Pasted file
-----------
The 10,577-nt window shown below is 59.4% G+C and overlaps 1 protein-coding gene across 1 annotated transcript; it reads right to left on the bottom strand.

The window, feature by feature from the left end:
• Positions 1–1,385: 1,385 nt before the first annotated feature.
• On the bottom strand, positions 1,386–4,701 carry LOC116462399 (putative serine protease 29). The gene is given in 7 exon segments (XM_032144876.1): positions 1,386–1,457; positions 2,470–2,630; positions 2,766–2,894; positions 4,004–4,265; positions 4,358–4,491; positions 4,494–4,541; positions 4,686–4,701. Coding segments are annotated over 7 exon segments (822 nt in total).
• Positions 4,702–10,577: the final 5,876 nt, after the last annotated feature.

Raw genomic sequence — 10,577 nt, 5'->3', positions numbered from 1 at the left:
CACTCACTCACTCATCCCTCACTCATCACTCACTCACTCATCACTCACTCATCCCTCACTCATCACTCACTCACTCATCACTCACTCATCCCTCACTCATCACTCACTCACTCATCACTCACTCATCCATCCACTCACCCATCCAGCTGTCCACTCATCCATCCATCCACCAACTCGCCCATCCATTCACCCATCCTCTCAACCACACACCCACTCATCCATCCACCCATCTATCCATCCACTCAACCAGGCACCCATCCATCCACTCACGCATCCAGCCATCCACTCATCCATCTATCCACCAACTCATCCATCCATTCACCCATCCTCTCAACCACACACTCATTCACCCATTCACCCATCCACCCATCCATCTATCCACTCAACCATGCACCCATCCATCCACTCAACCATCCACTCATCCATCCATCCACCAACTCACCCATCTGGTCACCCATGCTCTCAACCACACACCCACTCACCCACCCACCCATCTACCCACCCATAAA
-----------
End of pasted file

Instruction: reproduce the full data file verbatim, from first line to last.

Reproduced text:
The 10,577-nt window shown below is 59.4% G+C and overlaps 1 protein-coding gene across 1 annotated transcript; it reads right to left on the bottom strand.

The window, feature by feature from the left end:
• Positions 1–1,385: 1,385 nt before the first annotated feature.
• On the bottom strand, positions 1,386–4,701 carry LOC116462399 (putative serine protease 29). The gene is given in 7 exon segments (XM_032144876.1): positions 1,386–1,457; positions 2,470–2,630; positions 2,766–2,894; positions 4,004–4,265; positions 4,358–4,491; positions 4,494–4,541; positions 4,686–4,701. Coding segments are annotated over 7 exon segments (822 nt in total).
• Positions 4,702–10,577: the final 5,876 nt, after the last annotated feature.

Raw genomic sequence — 10,577 nt, 5'->3', positions numbered from 1 at the left:
CACTCACTCACTCATCCCTCACTCATCACTCACTCACTCATCACTCACTCATCCCTCACTCATCACTCACTCACTCATCACTCACTCATCCCTCACTCATCACTCACTCACTCATCACTCACTCATCCATCCACTCACCCATCCAGCTGTCCACTCATCCATCCATCCACCAACTCGCCCATCCATTCACCCATCCTCTCAACCACACACCCACTCATCCATCCACCCATCTATCCATCCACTCAACCAGGCACCCATCCATCCACTCACGCATCCAGCCATCCACTCATCCATCTATCCACCAACTCATCCATCCATTCACCCATCCTCTCAACCACACACTCATTCACCCATTCACCCATCCACCCATCCATCTATCCACTCAACCATGCACCCATCCATCCACTCAACCATCCACTCATCCATCCATCCACCAACTCACCCATCTGGTCACCCATGCTCTCAACCACACACCCACTCACCCACCCACCCATCTACCCACCCATAAA